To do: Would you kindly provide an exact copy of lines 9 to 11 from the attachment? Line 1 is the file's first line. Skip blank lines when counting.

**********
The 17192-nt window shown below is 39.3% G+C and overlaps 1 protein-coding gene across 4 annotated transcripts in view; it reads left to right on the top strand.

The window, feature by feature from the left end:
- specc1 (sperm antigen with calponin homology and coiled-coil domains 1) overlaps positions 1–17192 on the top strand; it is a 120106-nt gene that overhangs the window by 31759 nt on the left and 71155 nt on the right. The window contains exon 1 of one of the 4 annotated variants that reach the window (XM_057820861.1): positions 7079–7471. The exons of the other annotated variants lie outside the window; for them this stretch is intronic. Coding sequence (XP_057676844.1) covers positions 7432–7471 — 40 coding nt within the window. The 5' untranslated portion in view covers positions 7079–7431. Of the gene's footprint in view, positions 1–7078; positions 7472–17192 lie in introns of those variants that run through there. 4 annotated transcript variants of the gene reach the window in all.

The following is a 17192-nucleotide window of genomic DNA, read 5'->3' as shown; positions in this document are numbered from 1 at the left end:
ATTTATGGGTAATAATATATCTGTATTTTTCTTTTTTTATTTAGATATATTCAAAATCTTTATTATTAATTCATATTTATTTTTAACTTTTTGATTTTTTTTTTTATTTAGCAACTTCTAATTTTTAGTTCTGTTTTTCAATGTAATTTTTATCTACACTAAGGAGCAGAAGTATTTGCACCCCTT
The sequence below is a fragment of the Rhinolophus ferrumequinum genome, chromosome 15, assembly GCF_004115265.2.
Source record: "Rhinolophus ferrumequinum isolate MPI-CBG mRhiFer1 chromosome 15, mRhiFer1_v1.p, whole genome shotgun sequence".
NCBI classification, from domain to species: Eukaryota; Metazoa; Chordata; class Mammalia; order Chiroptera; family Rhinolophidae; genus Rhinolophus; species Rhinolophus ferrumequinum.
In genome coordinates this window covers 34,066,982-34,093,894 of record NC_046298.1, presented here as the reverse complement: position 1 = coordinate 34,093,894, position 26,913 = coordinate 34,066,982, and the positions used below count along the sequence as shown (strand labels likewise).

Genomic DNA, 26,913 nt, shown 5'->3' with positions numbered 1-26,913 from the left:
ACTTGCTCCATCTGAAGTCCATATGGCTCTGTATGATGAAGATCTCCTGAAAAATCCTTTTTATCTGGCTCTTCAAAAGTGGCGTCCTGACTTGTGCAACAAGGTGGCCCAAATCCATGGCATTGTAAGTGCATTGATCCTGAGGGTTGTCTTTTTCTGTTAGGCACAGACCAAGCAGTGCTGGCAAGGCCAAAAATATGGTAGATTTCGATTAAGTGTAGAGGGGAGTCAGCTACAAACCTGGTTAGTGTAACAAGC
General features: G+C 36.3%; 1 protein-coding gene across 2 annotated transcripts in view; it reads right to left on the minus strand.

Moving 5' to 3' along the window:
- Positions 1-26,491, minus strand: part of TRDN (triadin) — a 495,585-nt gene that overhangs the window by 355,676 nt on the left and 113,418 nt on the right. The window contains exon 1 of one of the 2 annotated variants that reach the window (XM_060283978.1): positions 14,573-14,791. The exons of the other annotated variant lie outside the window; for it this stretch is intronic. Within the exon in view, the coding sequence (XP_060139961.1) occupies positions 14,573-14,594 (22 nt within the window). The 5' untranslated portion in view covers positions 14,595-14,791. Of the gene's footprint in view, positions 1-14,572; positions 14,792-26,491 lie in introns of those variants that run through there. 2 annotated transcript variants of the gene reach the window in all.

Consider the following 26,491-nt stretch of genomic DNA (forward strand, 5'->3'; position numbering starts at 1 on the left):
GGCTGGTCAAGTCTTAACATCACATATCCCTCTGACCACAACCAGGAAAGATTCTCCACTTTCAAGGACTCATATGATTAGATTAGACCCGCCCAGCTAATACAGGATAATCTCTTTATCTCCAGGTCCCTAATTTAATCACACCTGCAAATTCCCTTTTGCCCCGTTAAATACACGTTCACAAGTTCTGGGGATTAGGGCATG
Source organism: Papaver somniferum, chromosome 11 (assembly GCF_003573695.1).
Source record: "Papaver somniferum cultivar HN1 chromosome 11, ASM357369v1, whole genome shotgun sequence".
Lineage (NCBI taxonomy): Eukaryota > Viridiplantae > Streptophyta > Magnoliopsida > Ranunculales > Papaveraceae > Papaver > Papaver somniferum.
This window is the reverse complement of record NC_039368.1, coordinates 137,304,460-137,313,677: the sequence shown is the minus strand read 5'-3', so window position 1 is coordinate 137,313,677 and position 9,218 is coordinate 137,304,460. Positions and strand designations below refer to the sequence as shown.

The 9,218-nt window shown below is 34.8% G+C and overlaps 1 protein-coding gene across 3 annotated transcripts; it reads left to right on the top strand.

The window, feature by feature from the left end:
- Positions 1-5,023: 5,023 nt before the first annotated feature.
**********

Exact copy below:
In genome coordinates this window covers 34,066,982-34,093,894 of record NC_046298.1, presented here as the reverse complement: position 1 = coordinate 34,093,894, position 26,913 = coordinate 34,066,982, and the positions used below count along the sequence as shown (strand labels likewise).

Genomic DNA, 26,913 nt, shown 5'->3' with positions numbered 1-26,913 from the left:
ACTTGCTCCATCTGAAGTCCATATGGCTCTGTATGATGAAGATCTCCTGAAAAATCCTTTTTATCTGGCTCTTCAAAAGTGGCGTCCTGACTTGTGCAACAAGGTGGCCCAAATCCATGGCATTGTAAGTGCATTGATCCTGAGGGTTGTCTTTTTCTGTTAGGCACAGACCAAGCAGTGCTGGCAAGGCCAAAAATATGGTAGATTTCGATTAAGTGTAGAGGGGAGTCAGCTACAAACCTGGTTAGTGTAACAAGC